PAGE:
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Contracts - governing law
Contracts for services governed by common law of contracts
Offer, Acceptance, Consideration, and no defenses
Manifested willingness to enter into a bargain. Terms must be certain and definite, and the offer needs to be reasonably understood by the offeree to give the power to assent to and conclude the bargain.
Aceeptance is the offeree's assent to enter into the contract.
Must follow the mirror image rule.
Acceptance may be by words or conduct. Only those persons addressed by the offerer may accept
Mirror Image rule
And exceptance must mirror the terms of the offer exactly, or else they act as a rejection/counteroffer
Extrinsic Evidence (Berg Rule)
Extrinsive evidence is admissible to show the entire circumstances under which the contract was made to help in ascertaining the partie's intent.
An express condition is an overtly articulated and agreed upon condition that is part of a contract
Must be litterally complied with.
A promise is not the level of a condition, and intent controls. When ambiguous, the law favors finding a promise rather than a condition
An event that must occur before a promisee has a right to performance by the promisor
Requires all the elements of a K (offer, acceptance, consideration). It replaces the orginal obligations with modified obligations.
Preexisting Legal Duty Rule
An agreement to perform one's obligations under the original contract is not new consideration and will not support a modification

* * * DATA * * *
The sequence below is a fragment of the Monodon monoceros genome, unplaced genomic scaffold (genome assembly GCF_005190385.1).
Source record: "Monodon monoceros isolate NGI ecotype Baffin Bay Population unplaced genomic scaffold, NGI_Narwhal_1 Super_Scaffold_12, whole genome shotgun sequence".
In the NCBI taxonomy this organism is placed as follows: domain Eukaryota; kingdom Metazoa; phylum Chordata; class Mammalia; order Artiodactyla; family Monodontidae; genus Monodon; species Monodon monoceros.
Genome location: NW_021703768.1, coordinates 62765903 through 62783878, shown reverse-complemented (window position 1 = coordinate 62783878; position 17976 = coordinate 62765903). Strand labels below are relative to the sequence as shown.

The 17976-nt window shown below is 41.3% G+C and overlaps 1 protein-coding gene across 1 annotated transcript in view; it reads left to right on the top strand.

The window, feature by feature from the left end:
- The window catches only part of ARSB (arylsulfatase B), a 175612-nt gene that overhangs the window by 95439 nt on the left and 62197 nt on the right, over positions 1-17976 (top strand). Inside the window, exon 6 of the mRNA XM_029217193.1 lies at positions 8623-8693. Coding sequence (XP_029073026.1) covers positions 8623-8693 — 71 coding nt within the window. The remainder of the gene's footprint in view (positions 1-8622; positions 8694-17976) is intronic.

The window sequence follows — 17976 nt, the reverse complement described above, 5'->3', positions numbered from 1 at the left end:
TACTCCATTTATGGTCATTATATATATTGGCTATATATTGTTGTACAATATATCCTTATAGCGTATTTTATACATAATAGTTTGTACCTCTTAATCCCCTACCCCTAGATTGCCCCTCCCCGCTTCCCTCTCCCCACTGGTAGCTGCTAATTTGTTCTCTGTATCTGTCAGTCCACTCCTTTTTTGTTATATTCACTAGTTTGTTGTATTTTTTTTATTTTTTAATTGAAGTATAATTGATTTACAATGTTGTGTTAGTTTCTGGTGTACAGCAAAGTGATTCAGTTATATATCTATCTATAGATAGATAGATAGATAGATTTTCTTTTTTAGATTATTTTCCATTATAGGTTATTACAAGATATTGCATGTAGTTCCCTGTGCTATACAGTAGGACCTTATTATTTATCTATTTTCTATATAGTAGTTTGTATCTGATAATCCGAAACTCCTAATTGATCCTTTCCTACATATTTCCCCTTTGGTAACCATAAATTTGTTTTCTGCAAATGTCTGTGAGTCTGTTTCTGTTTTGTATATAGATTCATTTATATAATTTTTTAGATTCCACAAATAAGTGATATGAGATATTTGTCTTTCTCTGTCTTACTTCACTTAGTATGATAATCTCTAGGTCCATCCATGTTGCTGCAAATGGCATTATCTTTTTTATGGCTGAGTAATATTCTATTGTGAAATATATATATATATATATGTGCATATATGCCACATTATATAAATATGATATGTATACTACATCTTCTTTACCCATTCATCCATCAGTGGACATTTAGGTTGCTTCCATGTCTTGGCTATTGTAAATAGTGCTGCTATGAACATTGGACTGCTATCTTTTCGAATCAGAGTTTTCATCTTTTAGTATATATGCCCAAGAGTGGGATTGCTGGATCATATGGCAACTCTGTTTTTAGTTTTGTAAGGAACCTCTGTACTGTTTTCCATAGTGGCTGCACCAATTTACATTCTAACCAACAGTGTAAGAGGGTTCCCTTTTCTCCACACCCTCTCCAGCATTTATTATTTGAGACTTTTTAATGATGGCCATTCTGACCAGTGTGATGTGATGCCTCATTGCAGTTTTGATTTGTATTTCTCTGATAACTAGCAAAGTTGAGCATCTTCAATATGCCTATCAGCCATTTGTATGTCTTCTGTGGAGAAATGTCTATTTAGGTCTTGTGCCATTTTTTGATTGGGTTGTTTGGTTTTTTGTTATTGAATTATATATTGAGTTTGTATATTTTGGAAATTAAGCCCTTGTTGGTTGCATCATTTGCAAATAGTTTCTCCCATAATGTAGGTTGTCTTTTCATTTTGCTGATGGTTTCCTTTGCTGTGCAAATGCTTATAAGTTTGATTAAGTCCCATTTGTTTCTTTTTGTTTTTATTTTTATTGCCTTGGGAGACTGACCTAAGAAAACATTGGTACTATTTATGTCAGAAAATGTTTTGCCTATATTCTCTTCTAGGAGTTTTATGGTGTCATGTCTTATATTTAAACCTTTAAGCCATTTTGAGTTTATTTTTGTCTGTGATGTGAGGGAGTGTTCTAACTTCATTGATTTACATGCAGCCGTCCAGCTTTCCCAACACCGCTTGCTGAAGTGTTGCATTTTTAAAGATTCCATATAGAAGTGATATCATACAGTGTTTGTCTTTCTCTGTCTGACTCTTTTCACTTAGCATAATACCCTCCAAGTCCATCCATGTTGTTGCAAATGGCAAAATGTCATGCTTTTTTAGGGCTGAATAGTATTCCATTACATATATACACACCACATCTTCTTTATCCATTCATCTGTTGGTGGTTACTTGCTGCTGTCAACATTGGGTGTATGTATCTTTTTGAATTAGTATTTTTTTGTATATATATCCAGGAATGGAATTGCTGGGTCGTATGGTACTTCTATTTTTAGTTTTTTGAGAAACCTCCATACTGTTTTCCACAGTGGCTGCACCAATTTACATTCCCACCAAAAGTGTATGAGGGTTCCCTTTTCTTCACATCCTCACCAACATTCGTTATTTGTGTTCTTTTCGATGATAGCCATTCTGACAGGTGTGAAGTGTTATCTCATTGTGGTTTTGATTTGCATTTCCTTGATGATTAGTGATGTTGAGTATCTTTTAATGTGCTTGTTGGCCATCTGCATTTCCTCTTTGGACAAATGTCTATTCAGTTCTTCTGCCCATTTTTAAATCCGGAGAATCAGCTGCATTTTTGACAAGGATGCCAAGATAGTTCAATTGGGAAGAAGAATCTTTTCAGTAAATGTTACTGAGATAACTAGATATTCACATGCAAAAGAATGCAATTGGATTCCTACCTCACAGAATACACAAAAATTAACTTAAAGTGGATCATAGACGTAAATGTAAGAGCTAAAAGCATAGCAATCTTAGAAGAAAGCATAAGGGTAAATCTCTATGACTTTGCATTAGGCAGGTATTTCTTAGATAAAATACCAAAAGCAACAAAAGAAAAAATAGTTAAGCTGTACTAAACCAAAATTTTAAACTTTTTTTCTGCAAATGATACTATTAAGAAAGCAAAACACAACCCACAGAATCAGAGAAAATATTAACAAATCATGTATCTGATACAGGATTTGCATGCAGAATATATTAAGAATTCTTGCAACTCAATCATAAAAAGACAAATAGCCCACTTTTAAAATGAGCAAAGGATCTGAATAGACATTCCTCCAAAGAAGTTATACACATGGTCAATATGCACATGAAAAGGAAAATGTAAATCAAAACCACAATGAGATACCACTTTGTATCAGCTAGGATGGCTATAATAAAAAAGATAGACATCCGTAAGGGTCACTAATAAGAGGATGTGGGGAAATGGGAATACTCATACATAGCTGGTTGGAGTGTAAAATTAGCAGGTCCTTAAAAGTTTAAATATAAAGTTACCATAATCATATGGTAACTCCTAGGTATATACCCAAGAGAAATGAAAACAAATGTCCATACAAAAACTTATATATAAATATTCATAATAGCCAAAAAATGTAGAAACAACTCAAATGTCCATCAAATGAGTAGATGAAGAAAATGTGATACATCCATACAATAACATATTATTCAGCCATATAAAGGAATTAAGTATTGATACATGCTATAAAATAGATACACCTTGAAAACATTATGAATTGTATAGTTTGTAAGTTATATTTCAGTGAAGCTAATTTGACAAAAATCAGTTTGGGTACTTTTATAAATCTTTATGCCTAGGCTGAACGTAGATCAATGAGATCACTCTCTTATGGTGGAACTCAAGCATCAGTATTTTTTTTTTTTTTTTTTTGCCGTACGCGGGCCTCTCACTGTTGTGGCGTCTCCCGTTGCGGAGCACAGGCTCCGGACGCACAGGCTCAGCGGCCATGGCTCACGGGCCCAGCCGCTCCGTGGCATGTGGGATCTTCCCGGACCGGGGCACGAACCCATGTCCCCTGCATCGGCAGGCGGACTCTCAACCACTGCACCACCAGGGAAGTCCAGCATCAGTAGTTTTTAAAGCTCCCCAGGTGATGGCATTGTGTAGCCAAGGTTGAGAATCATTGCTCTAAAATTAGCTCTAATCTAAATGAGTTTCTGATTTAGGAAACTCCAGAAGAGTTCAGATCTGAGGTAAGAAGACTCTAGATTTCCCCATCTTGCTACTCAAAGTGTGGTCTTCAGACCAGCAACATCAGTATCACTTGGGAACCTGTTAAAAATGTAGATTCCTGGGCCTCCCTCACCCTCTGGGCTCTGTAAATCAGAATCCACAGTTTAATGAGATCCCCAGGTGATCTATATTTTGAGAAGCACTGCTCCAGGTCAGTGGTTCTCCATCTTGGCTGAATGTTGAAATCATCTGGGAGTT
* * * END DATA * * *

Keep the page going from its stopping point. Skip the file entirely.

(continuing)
Occurs when when a party to a contract expressly or impliedly repudiates the K at or prior to the time of performace.
- Occurs with:
- (1) Positive statement by the promisor to the promisee that the promisor will commit a material breach
- (2) A voluntary affirmative act that renders promisor unable or apparently unable to perform without a material breach
Dicharges inured parties dutes and gives rise to a claim of damages for total breach
Repudiates before performance is due.
May be retracted until time of performace is due or until time relied on.
Nonperformance of a contractual duty when performance is due. Nonperformance includes defective performance and the absence of performance.
- Two types:
- (1) material
- (2) minor
occurs when the substantial benefit of the bargain is not recieved by the injured party.
Remedy: May suspend his own performance and/or sue for damages
Recieves substantial benefit of the bragain, but there was defective performance
Remedy: May sue for damages, but not suspend performance
Impossibility, Impracticability, or frustration of purpose
Way to discharge performance.
Impossibility - performance cannot be done. Must be objectively impossible, cause by unforseen event that was unavoidable and could not have been guarded in K.
Impracticability - performace become extremely, unduely, or unreasonably difficult, expensive, or burdensome.
Frustration of Purpose - central purpose of K has been under-minded
Entitled to recover amount of money that would place her in the same position she would have been had the K been performed (benefit of the bargain, expectation damages)
- Direct damages
- Foreseeable consequential damages
- incidental damages
- Expecations damages must be
- reasonably certain
- and unavoidable
Duty to Mitigate
Must make reasonable efforts to minimize or avoid damages resulting from another party's breach; avoidable damages are not recoverable